Your Turn: Kids and horses

Do you know any horses who, even if strong or willful around adults, become gentle giants around children? Erin Long shares the story of her kid-loving horse, Sid.

From Erin:

Allow me to introduce you to Obsidian (Sid). Sid is a 12-year-old dark dapple grey Oldenburg gelding with a heart of gold. When I ride Sid, he is what I affectionately refer to as a “noodle-brain.” He’s distractable, goofy and very opinionated, while he usually does try his very best to do as I ask. His favorite thing in the world is to gallop around a 3’ jumper course, head and tail high, at his very top speed, then come prancing out of the arena like a prized Olympic horse. He’s high strung, strong and while I’m certain he never has malicious intentions, is generally a bit of a handful.

However, with kids it’s another story.

Never have I seen my horse more gentle, more calm, more careful than he is around kids (and less experienced riders). Normally he dances around in the crossties as I attempt to saddle him, ears pricked toward the arena where he knows we’ll be jumping soon. Now he stands with one hind leg cocked, eyes half closed, ears flopped out to the sides as (cliche as it is) a 3-year-old and a kitten run around him, the child barely able to reach his shoulder.

Just a few nights ago I was riding bareback when one of my trainer’s other families came to watch. There were two little girls, probably 10 and 7, standing by the side of the ring, and Sid just couldn’t help himself. He immediately went over to them and began gently wuffling coats and hair, amiably searching for treats while they giggled and patted his large grey nose.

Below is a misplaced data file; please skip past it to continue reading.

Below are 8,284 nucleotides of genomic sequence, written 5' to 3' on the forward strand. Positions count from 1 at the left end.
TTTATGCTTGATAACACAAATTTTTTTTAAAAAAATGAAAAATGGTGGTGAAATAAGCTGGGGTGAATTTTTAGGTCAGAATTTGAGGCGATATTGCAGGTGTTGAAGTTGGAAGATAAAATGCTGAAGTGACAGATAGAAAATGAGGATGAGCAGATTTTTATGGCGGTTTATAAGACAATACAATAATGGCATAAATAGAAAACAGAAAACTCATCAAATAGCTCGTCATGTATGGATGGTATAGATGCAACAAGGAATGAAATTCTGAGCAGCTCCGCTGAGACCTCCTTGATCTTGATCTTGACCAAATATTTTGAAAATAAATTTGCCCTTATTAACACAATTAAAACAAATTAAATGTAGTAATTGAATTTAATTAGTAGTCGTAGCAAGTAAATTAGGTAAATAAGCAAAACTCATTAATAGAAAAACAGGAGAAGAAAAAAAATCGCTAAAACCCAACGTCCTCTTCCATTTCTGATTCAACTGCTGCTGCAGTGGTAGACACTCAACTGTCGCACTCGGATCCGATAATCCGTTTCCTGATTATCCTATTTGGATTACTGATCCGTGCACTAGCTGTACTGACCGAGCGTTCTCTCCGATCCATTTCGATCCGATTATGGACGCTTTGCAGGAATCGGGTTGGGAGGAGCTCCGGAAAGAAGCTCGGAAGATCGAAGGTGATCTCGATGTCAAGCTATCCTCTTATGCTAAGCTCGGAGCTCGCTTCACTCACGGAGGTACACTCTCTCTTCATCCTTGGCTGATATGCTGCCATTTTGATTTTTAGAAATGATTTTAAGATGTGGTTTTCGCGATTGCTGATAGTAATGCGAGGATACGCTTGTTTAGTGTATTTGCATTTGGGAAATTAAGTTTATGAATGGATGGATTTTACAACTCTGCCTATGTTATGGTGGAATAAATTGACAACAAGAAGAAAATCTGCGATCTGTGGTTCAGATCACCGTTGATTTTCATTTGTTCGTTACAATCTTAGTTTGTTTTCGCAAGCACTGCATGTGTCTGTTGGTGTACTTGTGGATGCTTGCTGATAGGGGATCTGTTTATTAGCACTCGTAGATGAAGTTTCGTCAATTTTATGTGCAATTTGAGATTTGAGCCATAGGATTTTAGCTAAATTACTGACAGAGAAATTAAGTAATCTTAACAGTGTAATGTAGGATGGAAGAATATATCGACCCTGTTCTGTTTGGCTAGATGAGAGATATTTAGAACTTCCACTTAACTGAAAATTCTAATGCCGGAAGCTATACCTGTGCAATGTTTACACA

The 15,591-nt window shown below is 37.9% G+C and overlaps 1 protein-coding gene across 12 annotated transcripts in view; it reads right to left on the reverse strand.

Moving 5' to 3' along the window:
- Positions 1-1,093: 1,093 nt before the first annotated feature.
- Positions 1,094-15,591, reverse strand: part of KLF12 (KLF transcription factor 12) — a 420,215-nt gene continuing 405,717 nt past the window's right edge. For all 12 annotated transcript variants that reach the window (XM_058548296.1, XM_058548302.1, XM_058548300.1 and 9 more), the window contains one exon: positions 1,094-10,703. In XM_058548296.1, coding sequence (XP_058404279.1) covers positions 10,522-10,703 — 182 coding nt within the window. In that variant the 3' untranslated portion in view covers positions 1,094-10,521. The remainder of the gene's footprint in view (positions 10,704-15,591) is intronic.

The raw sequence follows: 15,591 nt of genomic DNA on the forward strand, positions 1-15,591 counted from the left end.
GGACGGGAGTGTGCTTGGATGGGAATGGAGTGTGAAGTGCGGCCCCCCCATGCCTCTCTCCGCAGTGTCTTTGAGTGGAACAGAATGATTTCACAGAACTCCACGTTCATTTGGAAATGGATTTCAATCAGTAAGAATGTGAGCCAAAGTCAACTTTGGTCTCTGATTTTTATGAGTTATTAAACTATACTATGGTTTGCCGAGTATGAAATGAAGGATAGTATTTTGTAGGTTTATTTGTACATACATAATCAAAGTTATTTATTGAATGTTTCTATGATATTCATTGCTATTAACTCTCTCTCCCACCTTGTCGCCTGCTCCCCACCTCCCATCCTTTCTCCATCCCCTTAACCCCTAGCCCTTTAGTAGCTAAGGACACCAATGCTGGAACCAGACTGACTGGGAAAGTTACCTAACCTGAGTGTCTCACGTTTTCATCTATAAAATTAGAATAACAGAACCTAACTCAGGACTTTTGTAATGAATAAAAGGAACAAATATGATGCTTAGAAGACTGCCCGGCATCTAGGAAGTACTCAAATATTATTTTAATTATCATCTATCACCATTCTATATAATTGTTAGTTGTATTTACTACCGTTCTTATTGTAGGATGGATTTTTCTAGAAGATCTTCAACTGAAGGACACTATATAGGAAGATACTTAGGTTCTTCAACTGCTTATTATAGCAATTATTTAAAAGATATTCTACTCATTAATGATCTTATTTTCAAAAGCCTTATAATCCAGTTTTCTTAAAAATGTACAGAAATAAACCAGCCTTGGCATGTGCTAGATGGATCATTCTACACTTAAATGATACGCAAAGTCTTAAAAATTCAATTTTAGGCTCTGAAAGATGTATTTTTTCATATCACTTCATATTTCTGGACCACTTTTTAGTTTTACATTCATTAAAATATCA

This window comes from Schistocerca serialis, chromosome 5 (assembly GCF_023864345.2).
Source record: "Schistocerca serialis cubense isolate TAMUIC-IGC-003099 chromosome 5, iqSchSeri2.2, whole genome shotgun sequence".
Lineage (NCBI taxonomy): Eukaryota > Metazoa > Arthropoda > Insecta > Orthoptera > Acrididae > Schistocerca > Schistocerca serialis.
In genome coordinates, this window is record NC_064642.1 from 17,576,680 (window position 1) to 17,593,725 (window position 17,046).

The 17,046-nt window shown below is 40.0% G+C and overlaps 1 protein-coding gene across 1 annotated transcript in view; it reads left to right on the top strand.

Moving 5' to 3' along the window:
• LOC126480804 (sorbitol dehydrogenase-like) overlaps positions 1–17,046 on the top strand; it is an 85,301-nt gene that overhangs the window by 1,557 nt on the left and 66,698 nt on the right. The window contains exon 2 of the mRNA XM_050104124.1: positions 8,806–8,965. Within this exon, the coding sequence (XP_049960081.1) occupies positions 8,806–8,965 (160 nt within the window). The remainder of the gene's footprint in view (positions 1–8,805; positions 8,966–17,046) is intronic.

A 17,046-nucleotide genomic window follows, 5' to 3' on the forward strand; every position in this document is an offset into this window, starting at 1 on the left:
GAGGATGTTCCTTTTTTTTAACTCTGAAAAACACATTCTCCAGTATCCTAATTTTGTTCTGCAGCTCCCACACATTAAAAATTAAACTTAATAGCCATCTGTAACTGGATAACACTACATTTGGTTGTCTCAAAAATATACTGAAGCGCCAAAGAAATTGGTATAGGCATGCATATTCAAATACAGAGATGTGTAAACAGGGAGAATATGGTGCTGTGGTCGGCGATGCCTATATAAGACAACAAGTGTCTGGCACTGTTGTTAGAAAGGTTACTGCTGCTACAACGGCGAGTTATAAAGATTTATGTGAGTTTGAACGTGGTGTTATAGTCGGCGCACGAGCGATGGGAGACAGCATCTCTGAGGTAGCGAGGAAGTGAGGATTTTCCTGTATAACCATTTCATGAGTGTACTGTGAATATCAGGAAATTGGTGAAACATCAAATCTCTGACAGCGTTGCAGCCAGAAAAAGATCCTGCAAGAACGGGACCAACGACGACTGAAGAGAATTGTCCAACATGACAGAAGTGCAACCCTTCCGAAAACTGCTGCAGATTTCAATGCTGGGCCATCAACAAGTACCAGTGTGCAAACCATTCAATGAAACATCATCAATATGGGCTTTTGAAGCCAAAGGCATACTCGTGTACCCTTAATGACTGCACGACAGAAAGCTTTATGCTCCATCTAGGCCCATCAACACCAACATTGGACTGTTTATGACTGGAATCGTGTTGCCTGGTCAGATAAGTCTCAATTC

I think horses know who they’re working around, and adjust accordingly. He knows I can handle tough love. He knows if he launches me into the dirt that I’ll hop up, brush myself off, and go at whatever exercise we were doing before with even more determination.

He also knows little kids are fragile. He knows they are shaken much more easily, and a tumble into the dirt for some means months off from riding. Horses, with their big hearts of gold, want nothing more than to please and love, and that is made most apparent when they work with children.

Erin is a sophomore at the University of Pittsburgh studying Neuroscience. Besides riding her horse Sid, Erin is captain of the Pitt Equestrian Team, a member of the concert band, and owns her own equine photography and art business. Erin and Sid are also JustWorld International Ambassadors and are starting their own horsemanship site called Obsidian Horsemanship.

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